How to catch every drop during letdown
They call it “liquid gold” for a reason – breast milk is so packed full of vitamins and other good stuff that every drop is worth saving. You probably know what letdown is by now, but let’s summarize. It’s is an automatic natural reaction that happens in your body as your baby breastfeeds. When your child latches onto your breast and begins to suck, it sends a message to your brain to release the hormones prolactin and oxytocin. Letdown is ultimately a good and necessary thing because it means your baby is getting the milk they need, but it can happen in both breasts, which means the second breast can sometimes be left dripping while you feed. And no one likes a drippy nippy.
How it happens
OK, now for the nerdy bit – bear with us while we embrace our inner scientists. Because knowing what’s going on with your body is power. So how does letdown actually happen?
- Physical stimulation is the most common cause of letdown – by sucking at the breast, your baby triggers tiny nerves in the nipple.
- The letdown can also be triggered by touching your breast and nipple area with your fingers or using a breast pump.
- It can also be as simple as hearing a baby cry.
- Or just thinking about your baby can trigger it. It’s literally that simple.
Wait, wait, wait, so letdown can happen from no physical stimulation at all? That answer’s yes, which might explain why it can happen in both breasts when your little one only feeds on one.
Improving your letdown
If you’re having problems with letdown, there are some natural ways to increase it. And they’re all quite lovely solutions that will make you feel good.
- Aaaaaaand relax. Telling a new mom to relax is a bit annoying (you try relaxing with a newborn attached to your boob), but it will help with your letdown. Try a warm drink or listen to calming music. A warm shower can also help, or if there’s no time for that, placing a warm face washer on your breast for a few minutes before starting can help.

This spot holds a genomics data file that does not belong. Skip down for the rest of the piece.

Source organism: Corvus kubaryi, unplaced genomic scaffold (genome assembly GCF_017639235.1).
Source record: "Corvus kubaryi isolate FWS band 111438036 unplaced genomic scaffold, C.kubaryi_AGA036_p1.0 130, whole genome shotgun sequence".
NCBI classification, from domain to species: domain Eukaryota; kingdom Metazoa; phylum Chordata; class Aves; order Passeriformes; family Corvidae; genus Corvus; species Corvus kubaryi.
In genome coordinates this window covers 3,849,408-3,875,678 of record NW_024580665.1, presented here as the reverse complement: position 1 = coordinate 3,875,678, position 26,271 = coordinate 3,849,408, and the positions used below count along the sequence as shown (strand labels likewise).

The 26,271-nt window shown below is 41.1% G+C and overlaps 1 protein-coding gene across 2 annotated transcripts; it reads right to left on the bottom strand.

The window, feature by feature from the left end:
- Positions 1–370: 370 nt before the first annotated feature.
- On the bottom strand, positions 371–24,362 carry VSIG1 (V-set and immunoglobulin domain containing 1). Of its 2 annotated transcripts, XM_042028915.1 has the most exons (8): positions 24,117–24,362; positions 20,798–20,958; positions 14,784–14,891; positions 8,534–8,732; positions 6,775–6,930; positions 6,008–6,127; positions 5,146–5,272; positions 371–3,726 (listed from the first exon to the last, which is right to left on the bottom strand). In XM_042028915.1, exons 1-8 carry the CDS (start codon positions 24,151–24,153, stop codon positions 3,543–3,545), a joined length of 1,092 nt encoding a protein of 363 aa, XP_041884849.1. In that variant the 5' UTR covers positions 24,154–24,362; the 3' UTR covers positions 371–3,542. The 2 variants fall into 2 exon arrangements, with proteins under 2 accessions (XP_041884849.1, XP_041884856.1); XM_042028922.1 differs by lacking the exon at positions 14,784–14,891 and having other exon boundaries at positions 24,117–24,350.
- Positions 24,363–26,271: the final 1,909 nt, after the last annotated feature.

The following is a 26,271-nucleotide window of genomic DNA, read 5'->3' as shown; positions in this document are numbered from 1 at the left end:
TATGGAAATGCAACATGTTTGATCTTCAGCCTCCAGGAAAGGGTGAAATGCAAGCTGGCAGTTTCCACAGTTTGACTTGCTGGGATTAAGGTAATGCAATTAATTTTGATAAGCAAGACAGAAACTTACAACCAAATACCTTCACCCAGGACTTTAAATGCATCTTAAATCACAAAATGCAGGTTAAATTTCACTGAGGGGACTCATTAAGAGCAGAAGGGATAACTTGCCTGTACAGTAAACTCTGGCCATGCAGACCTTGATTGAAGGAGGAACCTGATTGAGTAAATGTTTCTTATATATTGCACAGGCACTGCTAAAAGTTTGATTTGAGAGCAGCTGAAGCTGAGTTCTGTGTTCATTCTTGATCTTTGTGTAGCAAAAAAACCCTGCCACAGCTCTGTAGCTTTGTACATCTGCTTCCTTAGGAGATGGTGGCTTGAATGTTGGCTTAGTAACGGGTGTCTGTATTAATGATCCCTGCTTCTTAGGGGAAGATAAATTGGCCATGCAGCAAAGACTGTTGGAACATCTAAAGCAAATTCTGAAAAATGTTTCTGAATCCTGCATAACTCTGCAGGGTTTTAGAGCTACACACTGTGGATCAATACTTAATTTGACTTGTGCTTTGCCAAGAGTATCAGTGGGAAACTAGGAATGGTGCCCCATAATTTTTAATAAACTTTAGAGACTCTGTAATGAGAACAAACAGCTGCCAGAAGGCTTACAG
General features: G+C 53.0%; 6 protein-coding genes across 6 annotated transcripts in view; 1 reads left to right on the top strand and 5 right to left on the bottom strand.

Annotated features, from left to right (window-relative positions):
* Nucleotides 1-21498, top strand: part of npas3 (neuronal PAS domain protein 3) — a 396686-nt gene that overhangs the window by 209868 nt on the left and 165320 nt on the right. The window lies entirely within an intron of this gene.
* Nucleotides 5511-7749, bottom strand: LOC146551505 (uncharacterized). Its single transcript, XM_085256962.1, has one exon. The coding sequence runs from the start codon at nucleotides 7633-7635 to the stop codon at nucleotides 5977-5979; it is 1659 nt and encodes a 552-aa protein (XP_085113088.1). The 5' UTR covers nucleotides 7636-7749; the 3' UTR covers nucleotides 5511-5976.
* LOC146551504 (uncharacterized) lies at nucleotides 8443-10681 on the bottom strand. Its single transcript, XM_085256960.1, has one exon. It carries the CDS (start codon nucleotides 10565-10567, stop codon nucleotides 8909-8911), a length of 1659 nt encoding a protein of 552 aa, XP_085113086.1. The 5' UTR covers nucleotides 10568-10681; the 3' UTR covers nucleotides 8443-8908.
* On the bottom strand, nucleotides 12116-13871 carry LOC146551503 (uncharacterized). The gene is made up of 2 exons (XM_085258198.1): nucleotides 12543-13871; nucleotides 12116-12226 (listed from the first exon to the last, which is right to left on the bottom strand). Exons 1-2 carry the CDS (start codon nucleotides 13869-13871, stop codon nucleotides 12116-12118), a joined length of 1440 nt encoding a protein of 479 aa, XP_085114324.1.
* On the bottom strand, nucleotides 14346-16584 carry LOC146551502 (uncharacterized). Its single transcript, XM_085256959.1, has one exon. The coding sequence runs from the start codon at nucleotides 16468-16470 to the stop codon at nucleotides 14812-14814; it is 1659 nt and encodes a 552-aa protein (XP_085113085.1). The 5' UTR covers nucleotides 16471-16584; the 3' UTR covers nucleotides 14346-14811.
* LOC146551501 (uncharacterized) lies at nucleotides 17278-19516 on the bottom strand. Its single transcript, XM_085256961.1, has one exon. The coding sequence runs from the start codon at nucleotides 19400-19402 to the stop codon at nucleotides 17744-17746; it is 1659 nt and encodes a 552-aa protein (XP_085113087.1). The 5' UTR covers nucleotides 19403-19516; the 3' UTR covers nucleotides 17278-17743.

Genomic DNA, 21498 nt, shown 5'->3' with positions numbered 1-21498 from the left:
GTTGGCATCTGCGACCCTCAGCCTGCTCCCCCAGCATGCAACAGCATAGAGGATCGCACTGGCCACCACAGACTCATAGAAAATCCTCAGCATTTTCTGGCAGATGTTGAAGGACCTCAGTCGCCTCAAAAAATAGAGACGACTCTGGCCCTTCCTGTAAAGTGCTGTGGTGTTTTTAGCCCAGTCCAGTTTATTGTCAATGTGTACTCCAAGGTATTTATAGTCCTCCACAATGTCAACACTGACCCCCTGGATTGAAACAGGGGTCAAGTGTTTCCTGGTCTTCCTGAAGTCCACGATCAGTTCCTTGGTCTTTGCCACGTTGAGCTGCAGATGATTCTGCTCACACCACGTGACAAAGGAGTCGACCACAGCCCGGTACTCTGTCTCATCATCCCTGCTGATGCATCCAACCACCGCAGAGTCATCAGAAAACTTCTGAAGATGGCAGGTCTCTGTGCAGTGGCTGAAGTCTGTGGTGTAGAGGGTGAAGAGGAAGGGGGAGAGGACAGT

- Gently massage your breasts. Stroke your breast towards the nipple with the flat of your hand or edge of a finger. Gently roll your nipple between your fingers.
- Think about your baby. If they’re with you, hold them close – thinking about and looking at your baby will work wonders. Further proof that the female body is completely awesome.
Making the most of your letdown
As we already mentioned, letdown often occurs in both breasts meaning that your other breast might leak milk while feeding with the other. But don’t let it go to waste.
Breast milk is actually pretty resilient and can be stored well, so you might as well store up any milk that’s produced during your letdown. That means during moments when you don’t have enough time to breastfeed, you can instead use some stored milk that you caught from your other breast.
We made Elvie Catch to help mamas stay leak-free and save their milk. It holds up to 1 oz / 30 ml of milk in each cup so you’ll have no more wasted milk during feeding.
Storing your breast milk
Breast milk can be stored in the fridge for up to 4 days, or in the freezer for up to 6 months in a sterilized container or special breast milk storage bags.
- The NHS advises to keep breast milk in the fridge for up to 8 days at 4C or lower (you can buy fridge thermometers online) – if you're not sure of the temperature of your fridge, or it is higher than 4C, use it within 3 days
- For 2 weeks in the ice compartment of a fridge
- For up to 6 months in a freezer, if it's -18C or lower
Don’t waste a single drop
At Elvie, we’re all about the things that make life easier for moms, and being able to catch your letdown and store your excess milk can be a lifeline during early rough patches or just long nights.